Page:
The most important piece of advice we can give you, is to learn how to swim. If you cannot swim, please contact your local swimming club in order to find out when and where you can learn how to swim. If you have children, teach them how to swim – preferably as early in life as possible. Many parents sign up their children for baby swimming. Babies have a natural reflex and intuition when it comes to swimming, and the fact that you cannot breathe underwater. Every child in Denmark is to learn how to swim. And if they do not learn it as babies, we recommend that swimming lessons take place no later than the 4th and 5th grade. It is important that parents are making sure that swimming lessons will be provided by the school.
On the beach, there are several types of rescue materials.
The rescue post, the red triangular rescue post with the Red Cross label at the top, is the only rescue post with full rescue equipment for rescuing from the open sea. The post includes the following:
- Two swimming vests (no life jackets) or two belts, both with grommets
- One lifebuoy with four meters of rope and a snap hook
- 220 meters of nylon lanyard with a snap hook on both ends.
- Life posts by lakes or fjords where ice can be formed during the winter are also provided with:
- Two ice spikes to be used in order to crawl on your belly across the ice.
How to use the materials in the triangular rescue post
When you need to rescue someone at the beach, please do the following:
- Preferably there should be two rescuers
- Both rescuers should wear a west / belt
- Both rescuers are to attach the 220 meters long nylon line to their west / belt. Now they have established a “lifeline”
- One of the rescuers is to swim out to the distressed, while the other one remain on the beach.
- The rescuer, who is to swim out, attaches himself to the lifebuoy with a rope to his vest / belt, and he can now swim with the lifebuoy in tow.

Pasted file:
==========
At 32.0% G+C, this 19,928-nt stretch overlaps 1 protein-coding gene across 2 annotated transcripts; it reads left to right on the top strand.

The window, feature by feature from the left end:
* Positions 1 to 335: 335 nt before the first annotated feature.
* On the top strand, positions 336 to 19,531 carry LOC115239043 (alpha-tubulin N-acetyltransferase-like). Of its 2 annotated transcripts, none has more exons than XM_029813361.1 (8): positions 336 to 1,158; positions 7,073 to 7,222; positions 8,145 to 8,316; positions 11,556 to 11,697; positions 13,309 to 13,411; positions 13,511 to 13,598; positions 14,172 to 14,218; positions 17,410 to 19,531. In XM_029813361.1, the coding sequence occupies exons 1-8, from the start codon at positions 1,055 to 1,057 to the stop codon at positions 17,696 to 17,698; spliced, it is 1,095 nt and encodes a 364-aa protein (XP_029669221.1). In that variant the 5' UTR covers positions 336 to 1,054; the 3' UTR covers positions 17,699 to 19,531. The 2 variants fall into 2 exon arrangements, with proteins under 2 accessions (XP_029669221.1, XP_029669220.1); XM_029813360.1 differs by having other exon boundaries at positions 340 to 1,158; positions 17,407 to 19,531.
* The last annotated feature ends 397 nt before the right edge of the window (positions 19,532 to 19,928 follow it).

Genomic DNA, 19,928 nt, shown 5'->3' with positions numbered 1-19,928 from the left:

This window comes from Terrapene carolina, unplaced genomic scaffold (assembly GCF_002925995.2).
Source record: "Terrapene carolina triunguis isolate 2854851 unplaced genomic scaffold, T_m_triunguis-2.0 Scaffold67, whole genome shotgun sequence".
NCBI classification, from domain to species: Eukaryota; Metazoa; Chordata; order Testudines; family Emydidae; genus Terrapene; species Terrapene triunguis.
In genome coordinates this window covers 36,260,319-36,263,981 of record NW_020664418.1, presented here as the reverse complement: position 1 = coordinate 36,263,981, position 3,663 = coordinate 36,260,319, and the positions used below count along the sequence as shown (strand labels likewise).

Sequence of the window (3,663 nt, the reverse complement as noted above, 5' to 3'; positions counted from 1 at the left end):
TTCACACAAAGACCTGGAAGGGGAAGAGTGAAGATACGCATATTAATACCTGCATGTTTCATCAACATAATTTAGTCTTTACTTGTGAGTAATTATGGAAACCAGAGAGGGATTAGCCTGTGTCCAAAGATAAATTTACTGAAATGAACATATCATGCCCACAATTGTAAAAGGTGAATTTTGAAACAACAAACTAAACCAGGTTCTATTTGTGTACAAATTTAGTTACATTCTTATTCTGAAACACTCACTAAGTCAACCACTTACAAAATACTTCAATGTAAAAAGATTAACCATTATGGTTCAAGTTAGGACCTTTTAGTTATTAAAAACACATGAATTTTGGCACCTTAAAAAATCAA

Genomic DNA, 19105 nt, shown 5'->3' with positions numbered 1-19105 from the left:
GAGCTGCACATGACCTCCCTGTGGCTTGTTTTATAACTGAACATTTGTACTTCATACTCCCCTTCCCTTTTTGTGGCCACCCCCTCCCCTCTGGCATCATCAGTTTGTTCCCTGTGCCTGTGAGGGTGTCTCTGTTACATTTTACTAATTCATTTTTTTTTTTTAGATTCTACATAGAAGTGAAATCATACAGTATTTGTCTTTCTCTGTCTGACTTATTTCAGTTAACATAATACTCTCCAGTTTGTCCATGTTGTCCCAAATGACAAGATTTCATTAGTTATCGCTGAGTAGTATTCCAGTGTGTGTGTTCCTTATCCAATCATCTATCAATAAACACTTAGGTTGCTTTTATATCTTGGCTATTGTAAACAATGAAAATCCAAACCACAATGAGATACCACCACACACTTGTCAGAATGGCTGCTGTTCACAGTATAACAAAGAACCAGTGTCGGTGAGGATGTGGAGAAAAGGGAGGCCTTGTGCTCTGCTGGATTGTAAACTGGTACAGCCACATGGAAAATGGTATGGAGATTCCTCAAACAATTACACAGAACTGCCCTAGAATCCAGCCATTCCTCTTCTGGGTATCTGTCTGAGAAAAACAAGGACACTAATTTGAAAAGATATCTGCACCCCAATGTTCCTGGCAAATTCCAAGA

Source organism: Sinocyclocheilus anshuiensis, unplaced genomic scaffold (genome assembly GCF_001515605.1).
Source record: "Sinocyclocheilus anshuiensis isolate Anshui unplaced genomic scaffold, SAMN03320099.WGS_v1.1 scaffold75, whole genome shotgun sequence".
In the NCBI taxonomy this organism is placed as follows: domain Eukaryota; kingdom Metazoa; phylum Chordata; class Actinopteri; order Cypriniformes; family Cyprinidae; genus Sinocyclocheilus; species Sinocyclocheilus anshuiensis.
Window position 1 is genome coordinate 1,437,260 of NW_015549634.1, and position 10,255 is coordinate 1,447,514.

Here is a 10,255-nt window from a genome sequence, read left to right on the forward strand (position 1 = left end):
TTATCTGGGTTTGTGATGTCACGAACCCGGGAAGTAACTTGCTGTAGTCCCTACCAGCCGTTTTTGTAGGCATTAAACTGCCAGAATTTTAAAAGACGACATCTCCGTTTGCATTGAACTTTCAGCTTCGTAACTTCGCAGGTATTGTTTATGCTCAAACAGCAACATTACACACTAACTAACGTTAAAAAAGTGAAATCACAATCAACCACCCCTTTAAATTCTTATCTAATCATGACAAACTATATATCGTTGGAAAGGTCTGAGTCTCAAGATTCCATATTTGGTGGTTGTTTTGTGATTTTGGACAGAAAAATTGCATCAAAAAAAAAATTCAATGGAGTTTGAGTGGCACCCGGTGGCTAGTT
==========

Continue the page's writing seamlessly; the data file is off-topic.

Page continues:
- When the rescuer comes out to the distressed, he hands the lifebuoy to the distressed, and then begins the rescue operation.
- Badedyr og luftmadrasser
The rescuer on the beach helps the other rescuer and the distressed by pulling them back to shore.
Water Toys and Air Mattresses
A summer day on the beach with the entire family ought to be fun and should be filled with lots of activities. Nevertheless, to bring water toys and / or air mattresses to the beach is not a good idea. It may very quickly become very dangerous. The soft items are very susceptible to wind and the current. Even the slightest wind will create a small current, and before anyone can react, the air mattress or the water toy come so far away from the shore that it is difficult and perhaps impossible to pull it back in. If the child is still attached to the water toy, one can now only hope that the waves do not topple the child of.
Both water toys and air mattresses ought to be prohibited on the beach.
When encountering strong winds, most people will probably choose not to use water toys, but it is a different story when the wind is weak and the offshore winds are without waves. Then you are more likely to give your child her water toys to play with, but the risk that the child will drift out to the sea is still large.
Perhaps, the current is slow and longitudinal to start with- whatever the weather conditions. Then, all of a sudden, the child gets driven away from the shore in an outward current.
Never bring beach toys and air mattresses to the beach.